FDA authorizes 1st COVID-19 antigen test, which produces results within minutes

The Food and Drug Administration has authorized emergency use of the first antigen coronavirus test, which produces results within minutes and is relatively cheap to make, according to the agency.

The tests, developed by Quidel Corp. of San Diego, is the third type of test to be authorized by the FDA.

At the moment, there are two types of commercially available tests: PCR-based tests diagnose currently infected people using genetic material in saliva or mucus, and antibody tests that detect prior infections using blood samples.

Like PCR-based tests, antigen tests can detect an active infection, but use a nasal or throat swab to detect viral proteins expressed on the outer surface of the coronavirus. An antigen is a term for a foreign substance, like a virus or bacteria, while an antibody is a protein created by the body in response to a previous infection.

MORE: Antigen versus antibody testing for COVID-19

Dr. Deborah Birx, the White House coronavirus response coordinator, said she believes implementing effective antigen testing can help Americans reopen the country safely.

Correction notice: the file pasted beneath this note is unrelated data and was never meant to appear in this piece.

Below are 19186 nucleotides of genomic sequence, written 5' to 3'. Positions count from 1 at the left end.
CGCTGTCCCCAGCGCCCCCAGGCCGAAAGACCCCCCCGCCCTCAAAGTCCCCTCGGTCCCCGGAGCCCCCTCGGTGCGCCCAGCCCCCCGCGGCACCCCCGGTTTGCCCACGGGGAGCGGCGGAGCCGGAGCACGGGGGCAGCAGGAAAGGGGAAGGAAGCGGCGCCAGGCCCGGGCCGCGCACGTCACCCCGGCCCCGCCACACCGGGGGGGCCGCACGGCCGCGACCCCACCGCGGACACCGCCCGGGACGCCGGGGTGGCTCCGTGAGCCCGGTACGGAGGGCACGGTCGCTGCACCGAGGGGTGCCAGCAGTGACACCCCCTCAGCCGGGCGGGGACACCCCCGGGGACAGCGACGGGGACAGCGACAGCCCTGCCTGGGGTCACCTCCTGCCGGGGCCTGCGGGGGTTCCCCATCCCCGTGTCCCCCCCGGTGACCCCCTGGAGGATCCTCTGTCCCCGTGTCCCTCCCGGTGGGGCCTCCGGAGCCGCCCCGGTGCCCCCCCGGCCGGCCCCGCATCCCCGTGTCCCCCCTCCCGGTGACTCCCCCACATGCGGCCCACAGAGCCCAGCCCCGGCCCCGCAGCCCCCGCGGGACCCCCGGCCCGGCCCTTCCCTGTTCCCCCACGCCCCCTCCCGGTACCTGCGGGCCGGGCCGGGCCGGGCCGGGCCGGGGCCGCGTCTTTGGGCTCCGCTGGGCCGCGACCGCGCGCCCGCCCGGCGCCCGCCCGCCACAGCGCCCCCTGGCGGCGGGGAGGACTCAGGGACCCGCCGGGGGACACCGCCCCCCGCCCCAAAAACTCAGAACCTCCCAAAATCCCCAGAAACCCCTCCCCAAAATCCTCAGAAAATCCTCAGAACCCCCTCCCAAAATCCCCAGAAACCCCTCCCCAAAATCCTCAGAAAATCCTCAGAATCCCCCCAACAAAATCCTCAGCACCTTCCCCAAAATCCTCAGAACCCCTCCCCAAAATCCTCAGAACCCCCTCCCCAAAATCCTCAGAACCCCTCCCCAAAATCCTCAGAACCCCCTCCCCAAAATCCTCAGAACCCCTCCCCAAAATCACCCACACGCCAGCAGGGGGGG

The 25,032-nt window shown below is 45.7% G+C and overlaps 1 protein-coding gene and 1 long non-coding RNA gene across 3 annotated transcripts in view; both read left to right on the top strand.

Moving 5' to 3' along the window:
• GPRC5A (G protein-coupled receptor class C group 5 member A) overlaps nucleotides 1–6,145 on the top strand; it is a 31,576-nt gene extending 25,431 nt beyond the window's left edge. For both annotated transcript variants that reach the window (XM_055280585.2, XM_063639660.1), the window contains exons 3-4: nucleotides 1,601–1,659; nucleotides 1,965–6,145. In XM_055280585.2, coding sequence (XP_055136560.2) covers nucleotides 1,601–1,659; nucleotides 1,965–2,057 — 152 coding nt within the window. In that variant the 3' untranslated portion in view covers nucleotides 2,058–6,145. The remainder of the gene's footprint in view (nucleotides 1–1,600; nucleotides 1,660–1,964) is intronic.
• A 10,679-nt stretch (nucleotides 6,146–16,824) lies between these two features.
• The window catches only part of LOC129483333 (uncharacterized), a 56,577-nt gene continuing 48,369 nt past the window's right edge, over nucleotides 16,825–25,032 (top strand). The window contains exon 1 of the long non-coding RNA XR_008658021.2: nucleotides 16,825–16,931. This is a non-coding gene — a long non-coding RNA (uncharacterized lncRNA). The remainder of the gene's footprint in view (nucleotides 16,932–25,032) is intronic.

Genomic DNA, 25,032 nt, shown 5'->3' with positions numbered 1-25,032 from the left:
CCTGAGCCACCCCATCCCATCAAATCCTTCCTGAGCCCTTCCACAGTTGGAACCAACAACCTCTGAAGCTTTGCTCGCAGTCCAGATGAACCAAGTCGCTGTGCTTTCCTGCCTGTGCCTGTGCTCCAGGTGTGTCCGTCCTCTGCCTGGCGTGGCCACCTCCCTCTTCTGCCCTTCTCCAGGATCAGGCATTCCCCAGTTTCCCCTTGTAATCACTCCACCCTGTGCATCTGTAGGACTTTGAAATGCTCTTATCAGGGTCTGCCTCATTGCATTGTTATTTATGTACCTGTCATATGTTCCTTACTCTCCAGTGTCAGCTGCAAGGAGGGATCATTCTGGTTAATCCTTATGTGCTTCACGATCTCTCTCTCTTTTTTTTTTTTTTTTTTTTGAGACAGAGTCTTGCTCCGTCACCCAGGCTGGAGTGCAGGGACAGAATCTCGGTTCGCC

"There will never be the ability on a nucleic acid test to do 300 million tests a day or to test everybody before they go to work or to school," she said. "But there might be with the antigen test."

Yet antigen tests are less accurate than antibody and PCR tests, and the World Health Organization cautioned that further research should be done before the tests are used widely.

While the tests produce highly accurate positive results, there is also a higher chance they produce false negatives than PCR tests. The FDA said a negative results from an antigen test does not rule out an infection and may need to be confirmed with a PCR test.

The FDA said that it expects to authorize more antigen tests in the future.

Despite a massive effort, the nation faces "truly daunting" challenges to deploy millions of coronavirus tests to safely re-open the economy, the head of the National Institutes of Health told lawmakers Thursday.

NIH Director Francis Collins told the Senate Health, Education, Labor and Pensions committee that government and private industry have launched a $2.5 billion, taxpayer-funded effort to develop, manufacture and distribute technology capable of accurately testing millions of people a week by the end of the summer or the fall, before the annual flu season.

Widespread availability of testing is seen as critical to reopening the economy because it would allow public health officials to identify and contain a rebound of the virus. It remains a high bar to clear.

"I must tell you, senators, that this is a stretch goal that goes well beyond what most experts think will be possible," Collins said. "I have encountered some stunned expressions when describing these goals and this timetable to knowledgeable individuals. The scientific and logistical challenges are truly daunting."

The Associated Press and ABC News contributed to this report.
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